30

I am trying to bind the left and right arrow keys to an event in Tkinter, but when I run the program it appears the events are not triggering. Here is the code:

from Tkinter import *

main = Tk()

def leftKey(event):
    print "Left key pressed"

def rightKey(event):
    print "Right key pressed"

frame = Frame(main, width=100, height=100)
frame.bind('<Left>', leftKey)
frame.bind('<Right>', rightKey)
frame.pack()
frame.mainloop()

Why is this not working?

4 Answers 4

46

Try binding to your main variable:

from Tkinter import *

main = Tk()

def leftKey(event):
    print "Left key pressed"

def rightKey(event):
    print "Right key pressed"

frame = Frame(main, width=100, height=100)
main.bind('<Left>', leftKey)
main.bind('<Right>', rightKey)
frame.pack()
main.mainloop()

I should explain that this works because Tk is made aware of the bindings because the main window has keyboard focus. As @BryanOakley's answer explained you could also just set the keyboard focus to the other frame:

from Tkinter import *

main = Tk()

def leftKey(event):
    print "Left key pressed"

def rightKey(event):
    print "Right key pressed"

frame = Frame(main, width=100, height=100)
frame.bind('<Left>', leftKey)
frame.bind('<Right>', rightKey)
frame.focus_set()
frame.pack()
main.mainloop()

See more about events and bindings at effbot.

Also, you could also re-write this so your application is a sub-class of Tkinter.Frame like so:

import Tkinter


class Application(Tkinter.Frame):
    def __init__(self, master):
        Tkinter.Frame.__init__(self, master)
        self.master.minsize(width=100, height=100)
        self.master.config()

        self.master.bind('<Left>', self.left_key)
        self.master.bind('<Right>', self.right_key)

        self.main_frame = Tkinter.Frame()
        self.main_frame.pack(fill='both', expand=True)
        self.pack()

    @staticmethod
    def left_key(event):
        print event + " key pressed"

    @staticmethod
    def right_key(event):
        print event + " key pressed"

root = Tkinter.Tk()
app = Application(root)
app.mainloop()
4
  • Great, glad to help! I've updated the answer with a version using a Frame sub-class for the application. Happy coding!
    – Fiver
    Commented Nov 10, 2013 at 22:54
  • 2
    The actual problem is simply that the frame doesn't have keyboard focus. If you set focus to the frame, the code in the question will work fine. Commented Nov 11, 2013 at 3:29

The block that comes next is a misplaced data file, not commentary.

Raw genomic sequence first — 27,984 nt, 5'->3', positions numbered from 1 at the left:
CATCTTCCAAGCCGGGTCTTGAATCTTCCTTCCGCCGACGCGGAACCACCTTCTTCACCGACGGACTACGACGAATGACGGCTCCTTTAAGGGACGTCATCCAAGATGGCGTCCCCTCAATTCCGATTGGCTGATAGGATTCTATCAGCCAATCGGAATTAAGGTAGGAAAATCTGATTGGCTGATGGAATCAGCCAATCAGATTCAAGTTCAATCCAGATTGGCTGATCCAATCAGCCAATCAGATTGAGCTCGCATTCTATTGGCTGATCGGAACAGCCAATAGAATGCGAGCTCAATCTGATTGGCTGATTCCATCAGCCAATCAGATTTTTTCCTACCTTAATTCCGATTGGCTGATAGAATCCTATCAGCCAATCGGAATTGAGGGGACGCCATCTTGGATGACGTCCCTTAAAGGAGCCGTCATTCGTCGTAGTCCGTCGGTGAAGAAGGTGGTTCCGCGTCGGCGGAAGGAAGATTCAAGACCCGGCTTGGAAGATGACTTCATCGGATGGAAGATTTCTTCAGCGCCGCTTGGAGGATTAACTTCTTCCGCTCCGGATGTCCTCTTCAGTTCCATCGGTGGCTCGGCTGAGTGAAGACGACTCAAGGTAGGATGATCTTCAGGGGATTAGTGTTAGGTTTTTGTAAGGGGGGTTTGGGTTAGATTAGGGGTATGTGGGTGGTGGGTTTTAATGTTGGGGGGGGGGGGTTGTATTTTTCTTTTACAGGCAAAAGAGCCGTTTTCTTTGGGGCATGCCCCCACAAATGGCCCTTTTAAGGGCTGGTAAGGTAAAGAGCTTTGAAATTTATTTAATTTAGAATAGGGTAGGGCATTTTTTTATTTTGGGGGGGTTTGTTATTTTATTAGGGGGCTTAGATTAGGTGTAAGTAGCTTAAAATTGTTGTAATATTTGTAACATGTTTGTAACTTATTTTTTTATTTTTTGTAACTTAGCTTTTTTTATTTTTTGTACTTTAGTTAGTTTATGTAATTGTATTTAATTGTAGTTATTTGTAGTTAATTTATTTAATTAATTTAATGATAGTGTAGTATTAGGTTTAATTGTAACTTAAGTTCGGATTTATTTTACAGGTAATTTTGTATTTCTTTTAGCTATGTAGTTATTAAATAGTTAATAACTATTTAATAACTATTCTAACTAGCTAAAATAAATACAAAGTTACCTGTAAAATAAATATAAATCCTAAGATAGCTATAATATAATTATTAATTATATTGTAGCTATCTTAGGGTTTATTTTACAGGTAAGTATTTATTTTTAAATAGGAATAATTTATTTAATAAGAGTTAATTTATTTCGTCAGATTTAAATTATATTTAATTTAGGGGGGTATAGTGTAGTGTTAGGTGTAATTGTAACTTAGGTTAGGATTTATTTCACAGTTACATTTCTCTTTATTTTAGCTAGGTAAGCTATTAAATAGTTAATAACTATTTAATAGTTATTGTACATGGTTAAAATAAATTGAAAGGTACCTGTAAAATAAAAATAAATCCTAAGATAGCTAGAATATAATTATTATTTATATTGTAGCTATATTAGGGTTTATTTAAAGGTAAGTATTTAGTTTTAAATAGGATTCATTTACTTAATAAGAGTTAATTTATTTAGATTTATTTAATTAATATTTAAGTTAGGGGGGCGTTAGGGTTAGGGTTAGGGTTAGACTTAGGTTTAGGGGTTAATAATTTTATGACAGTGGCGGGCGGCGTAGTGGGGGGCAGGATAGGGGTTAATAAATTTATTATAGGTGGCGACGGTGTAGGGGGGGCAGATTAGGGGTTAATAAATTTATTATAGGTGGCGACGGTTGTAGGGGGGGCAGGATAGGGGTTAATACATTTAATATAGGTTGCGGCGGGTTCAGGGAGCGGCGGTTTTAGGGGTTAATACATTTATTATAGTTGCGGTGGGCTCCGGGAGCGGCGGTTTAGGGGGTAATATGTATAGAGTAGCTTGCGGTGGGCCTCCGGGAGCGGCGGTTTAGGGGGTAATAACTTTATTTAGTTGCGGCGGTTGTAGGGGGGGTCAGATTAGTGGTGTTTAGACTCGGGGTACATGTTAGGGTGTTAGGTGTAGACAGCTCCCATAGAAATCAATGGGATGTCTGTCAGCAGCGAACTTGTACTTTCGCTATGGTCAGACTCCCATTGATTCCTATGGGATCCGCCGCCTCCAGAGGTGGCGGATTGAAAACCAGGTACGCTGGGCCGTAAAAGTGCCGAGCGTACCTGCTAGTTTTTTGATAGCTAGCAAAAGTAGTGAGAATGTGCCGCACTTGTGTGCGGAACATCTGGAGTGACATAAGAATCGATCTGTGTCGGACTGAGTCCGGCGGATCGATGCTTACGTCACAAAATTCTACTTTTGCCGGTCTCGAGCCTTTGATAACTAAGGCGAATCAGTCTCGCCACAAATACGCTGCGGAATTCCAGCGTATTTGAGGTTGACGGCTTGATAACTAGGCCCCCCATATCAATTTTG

• @BryanOakley Thanks, I'll update the answer with this alternate solution.
    – Fiver
    Commented Nov 11, 2013 at 12:25
  • The important thing to keep in mind is to bind keys to the root frame/window, not to any nested frames (nor the widget displaying the shortcut). Commented Nov 24, 2016 at 13:39
26

The problem is simply that the frame you are binding to doesn't have the keyboard focus. When you press a key on the keyboard, the event is sent to the widget with the keyboard focus. By default, a frame does not have keyboard focus.

Add the following line to your code to move the keyboard focus to the frame:

frame.focus_set()
3
  • 1
    +1 good point, I've updated the answer to include this solution.
    – Fiver
    Commented Nov 11, 2013 at 12:35
  • Does the parent of the widget with focus get the event if the widget does not have a listener for it? Commented Mar 10, 2021 at 10:34
  • @MadPhysicist: no. this answer describes what happens. Commented Mar 10, 2021 at 15:13
2
from tkinter import *


def leftKey(event):
    print("Left key pressed")


def rightKey(event):
    print("Right key pressed")


main = Tk()


frame = Frame(main, width=100, height=100)
main.bind('<Left>', leftKey)
main.bind('<Right>', rightKey)
frame.pack()
main.mainloop()
4
  • 1
    I don't see what your answer brings with regard to Fiver's older answer.
    – Faibbus
    Commented Feb 7, 2017 at 9:48
  • it adds the brackets, which are needed for me Commented Mar 23, 2017 at 9:37
  • 2
    This answer is exactly identical to Fiver's answer excepted this is for python 3 only. but the OP is using python 2 so from tkinter import * won't work and brackets wouldn't make any difference.
    – Taku
    Commented Mar 23, 2017 at 10:15
  • @abccd The brackets are needed for me. Commented Jun 30, 2017 at 13:27
2

It might be that you don't intercept the right events. The arrows on the numeric keypad and the other ones have different symbolic names.

See http://infohost.nmt.edu/tcc/help/pubs/tkinter/web/key-names.html

the ones on the numeric keypad are named with a 'KP_' in front.

Hope it helps. Pardon a newbie if not pertinent :-)

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